**By Guest Blogger:** Dan Suttin

First and foremost, I would like to say that I have found the level of course work in the Math Department here at San Antonio College to be excellent, and the quality of teaching as well. My favorite course –as a student—was College Algebra. Although I had taken a similar course many years ago, I found that 95% of the material was quite new to me, and I absorbed it like a sponge. Since working as a tutor in the lab, it seems like I have been taking the course over and over again for almost three years, and I’m learning the material more and more deeply as I go.

There are three different College Algebra courses to choose from here at SAC, depending upon one’s career objective and degree plan. Students use three different text books, as well as a computerized, online course to aid learning. There are many different professors teaching the course, and each professor has his or her own preference as to which topics within the curriculum should be accentuated. Some professors even have different methods of approaching the same topic. For example, there are different techniques for using row operations to solve systems of equations with matrices or for evaluating 3×3 determinants. Professors use varying techniques for testing to see if the graph of a rational function crosses its horizontal assymptote, and some stress different approaches to working with logarithms and exponentials. It is my job, as a tutor, to understand where the professors are coming from, and to adapt to the teaching methods they are using.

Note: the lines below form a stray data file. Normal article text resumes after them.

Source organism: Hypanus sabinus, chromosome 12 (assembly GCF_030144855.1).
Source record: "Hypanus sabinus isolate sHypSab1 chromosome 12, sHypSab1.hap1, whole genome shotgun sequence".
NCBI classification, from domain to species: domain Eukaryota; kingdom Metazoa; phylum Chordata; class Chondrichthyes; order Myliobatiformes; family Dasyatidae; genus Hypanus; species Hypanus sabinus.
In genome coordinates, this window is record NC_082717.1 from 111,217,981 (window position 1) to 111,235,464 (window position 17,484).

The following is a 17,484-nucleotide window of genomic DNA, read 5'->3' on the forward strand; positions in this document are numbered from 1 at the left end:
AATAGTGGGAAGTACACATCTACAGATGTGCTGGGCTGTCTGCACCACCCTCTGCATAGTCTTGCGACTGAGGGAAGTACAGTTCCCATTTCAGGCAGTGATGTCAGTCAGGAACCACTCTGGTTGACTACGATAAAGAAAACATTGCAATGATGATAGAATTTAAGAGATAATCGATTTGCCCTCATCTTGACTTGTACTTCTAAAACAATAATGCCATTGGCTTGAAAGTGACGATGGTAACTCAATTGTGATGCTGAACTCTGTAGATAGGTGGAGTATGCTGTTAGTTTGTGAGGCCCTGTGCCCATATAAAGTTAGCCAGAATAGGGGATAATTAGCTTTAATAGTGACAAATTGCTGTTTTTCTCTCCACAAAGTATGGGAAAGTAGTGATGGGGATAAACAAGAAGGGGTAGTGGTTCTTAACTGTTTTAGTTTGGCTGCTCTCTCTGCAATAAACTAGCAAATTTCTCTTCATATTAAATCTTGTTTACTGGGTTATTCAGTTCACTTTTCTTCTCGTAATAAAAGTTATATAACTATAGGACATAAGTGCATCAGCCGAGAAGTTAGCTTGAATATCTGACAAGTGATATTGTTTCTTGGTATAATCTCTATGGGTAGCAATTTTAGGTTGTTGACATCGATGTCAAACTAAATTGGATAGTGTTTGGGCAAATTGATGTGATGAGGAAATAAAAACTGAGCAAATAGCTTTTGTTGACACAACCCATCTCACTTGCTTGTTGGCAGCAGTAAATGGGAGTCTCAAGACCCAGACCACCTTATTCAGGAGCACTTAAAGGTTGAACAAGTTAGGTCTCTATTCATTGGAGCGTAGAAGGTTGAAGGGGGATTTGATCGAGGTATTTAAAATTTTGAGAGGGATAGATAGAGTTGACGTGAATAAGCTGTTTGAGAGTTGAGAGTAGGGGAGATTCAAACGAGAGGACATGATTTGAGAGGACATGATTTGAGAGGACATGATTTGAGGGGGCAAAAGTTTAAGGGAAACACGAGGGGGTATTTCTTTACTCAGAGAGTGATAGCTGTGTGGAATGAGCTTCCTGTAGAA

In addition to being a “math guy”, I am also interested in 3-D Geometric models and constructions as an art form. If you stepped foot in the Oppenheimer Center (formerly called the AIC) anytime from January 2010 through March 2011, you would have seen the “Big Ball” I had on exhibit there. I have since opened another exhibit called the “OCTA-TETRA Museum” located near the intersection of Guadalupe and Frio. Learn more.

Also, I recently presented a webinar for The American Mathematical Association of Two-Year Colleges (AMATYC) about “OCTA-TETRA Constructions and Polyhedron Models.” Watch now.

I can truly say that it has been a pleasure working as a tutor at SAC and sharing my passion for teaching mathematics with students who are so eager to learn.

**About the Blogger:**

Dan Suttin is a tutor in the Developmental Math Lab (MCCH 121 and 119) at SAC. He assists students with math work in all the courses from Basic Mathematics (Math 0300) all the way through Pre-calculus (Math 2412). After working as a math instructor at the Healy-Murphy Center, an alternantive high school in San Antonio, Dan retired. Upon his retirement, he heard of SAC’s Senior Citizens’ Program where seniors over the age of 65 can audit courses for free.

Dan then decided to enroll in College Algebra (Math 1414) and Trigonometry (then Math 1316, but now called Pre-calculus, Math 2412). Along the way, he realized there was a need for math tutors. So, he applied and was hired. He has worked as a tutor at SAC since the early months of 2010 and continues to help countless SAC students succeed in math courses each semseter.